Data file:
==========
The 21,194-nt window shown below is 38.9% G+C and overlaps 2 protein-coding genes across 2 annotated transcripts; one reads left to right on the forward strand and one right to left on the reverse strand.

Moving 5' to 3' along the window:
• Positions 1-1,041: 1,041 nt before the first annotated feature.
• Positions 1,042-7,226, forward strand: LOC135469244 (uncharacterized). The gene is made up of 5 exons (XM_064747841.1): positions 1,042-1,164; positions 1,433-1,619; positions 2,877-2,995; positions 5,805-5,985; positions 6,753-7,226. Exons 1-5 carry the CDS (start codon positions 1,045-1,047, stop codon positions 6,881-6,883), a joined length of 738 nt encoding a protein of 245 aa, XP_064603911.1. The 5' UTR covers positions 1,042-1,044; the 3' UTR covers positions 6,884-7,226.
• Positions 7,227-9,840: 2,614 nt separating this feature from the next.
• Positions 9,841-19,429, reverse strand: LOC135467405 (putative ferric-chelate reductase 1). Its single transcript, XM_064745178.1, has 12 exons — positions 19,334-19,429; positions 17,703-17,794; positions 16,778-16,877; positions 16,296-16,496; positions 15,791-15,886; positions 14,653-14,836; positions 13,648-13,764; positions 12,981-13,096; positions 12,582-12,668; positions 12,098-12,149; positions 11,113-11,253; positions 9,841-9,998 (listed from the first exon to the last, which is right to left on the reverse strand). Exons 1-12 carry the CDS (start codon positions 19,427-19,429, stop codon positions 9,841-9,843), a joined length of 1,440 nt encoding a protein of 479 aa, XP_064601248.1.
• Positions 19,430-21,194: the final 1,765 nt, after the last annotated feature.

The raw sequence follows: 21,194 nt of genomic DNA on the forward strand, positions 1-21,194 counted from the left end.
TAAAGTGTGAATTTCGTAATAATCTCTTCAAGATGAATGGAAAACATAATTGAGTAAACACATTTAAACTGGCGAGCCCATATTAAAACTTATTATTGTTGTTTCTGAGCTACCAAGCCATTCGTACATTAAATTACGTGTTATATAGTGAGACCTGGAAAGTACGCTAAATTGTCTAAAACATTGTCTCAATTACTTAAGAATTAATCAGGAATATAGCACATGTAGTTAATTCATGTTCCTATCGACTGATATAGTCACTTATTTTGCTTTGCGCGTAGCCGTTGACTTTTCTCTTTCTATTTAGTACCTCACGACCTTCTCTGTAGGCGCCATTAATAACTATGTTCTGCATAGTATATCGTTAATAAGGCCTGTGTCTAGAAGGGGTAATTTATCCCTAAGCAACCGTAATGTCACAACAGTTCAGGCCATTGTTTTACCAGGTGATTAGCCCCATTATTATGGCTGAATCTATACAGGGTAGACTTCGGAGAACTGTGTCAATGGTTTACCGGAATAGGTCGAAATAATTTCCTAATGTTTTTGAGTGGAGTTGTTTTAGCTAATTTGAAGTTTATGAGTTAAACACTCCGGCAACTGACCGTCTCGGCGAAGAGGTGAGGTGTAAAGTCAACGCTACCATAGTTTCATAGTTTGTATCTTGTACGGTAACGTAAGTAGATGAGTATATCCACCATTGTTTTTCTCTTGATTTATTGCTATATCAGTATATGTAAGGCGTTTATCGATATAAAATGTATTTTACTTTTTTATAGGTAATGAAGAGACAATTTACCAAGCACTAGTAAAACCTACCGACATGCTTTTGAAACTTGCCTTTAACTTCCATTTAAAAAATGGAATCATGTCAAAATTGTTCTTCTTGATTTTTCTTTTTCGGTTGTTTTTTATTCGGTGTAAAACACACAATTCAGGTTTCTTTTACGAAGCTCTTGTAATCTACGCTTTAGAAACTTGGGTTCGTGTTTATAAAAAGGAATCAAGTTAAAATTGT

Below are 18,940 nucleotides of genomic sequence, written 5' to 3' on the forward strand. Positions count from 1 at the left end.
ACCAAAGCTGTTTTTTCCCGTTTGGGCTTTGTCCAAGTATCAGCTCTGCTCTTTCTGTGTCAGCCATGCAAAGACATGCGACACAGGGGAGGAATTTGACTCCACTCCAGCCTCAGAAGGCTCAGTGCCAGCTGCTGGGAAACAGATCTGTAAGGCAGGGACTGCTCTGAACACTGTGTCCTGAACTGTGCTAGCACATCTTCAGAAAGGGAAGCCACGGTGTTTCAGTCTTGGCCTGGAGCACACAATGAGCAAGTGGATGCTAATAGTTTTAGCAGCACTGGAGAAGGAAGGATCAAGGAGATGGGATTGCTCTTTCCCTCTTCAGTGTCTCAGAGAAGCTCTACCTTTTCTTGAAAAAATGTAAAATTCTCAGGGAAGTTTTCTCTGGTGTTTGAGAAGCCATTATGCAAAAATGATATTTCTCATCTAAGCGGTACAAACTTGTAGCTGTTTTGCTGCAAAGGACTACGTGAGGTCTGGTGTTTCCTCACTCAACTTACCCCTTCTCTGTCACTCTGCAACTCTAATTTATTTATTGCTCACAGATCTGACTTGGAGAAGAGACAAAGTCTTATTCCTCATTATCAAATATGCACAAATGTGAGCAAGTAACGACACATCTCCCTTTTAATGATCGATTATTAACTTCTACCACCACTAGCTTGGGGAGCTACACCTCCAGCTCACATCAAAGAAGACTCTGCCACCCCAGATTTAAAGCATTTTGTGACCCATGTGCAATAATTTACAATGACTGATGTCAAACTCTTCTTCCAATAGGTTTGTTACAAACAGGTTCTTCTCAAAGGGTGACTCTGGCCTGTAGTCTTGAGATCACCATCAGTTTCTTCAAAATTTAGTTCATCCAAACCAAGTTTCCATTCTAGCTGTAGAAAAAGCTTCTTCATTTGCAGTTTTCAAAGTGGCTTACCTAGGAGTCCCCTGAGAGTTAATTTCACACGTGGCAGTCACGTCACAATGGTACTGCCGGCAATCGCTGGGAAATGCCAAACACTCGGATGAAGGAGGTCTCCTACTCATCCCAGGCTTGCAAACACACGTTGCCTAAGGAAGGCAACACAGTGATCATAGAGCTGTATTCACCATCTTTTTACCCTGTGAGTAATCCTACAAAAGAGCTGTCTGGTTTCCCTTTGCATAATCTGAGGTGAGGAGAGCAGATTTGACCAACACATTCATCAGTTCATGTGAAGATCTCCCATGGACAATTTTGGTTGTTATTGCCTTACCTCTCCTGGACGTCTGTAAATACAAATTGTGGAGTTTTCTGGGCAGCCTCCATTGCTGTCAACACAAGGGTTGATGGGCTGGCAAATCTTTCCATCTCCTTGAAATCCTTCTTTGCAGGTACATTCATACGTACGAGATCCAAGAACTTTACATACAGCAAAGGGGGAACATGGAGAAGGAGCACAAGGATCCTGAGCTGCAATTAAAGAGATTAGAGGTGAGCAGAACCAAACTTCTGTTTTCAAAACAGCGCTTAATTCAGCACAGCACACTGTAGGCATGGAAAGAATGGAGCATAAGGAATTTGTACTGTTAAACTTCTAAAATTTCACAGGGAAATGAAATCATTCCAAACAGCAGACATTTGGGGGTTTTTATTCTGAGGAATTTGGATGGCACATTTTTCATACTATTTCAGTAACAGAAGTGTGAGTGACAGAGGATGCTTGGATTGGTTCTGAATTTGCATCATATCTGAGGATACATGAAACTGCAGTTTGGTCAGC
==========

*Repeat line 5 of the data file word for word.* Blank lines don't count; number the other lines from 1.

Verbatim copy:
• Positions 7,227-9,840: 2,614 nt separating this feature from the next.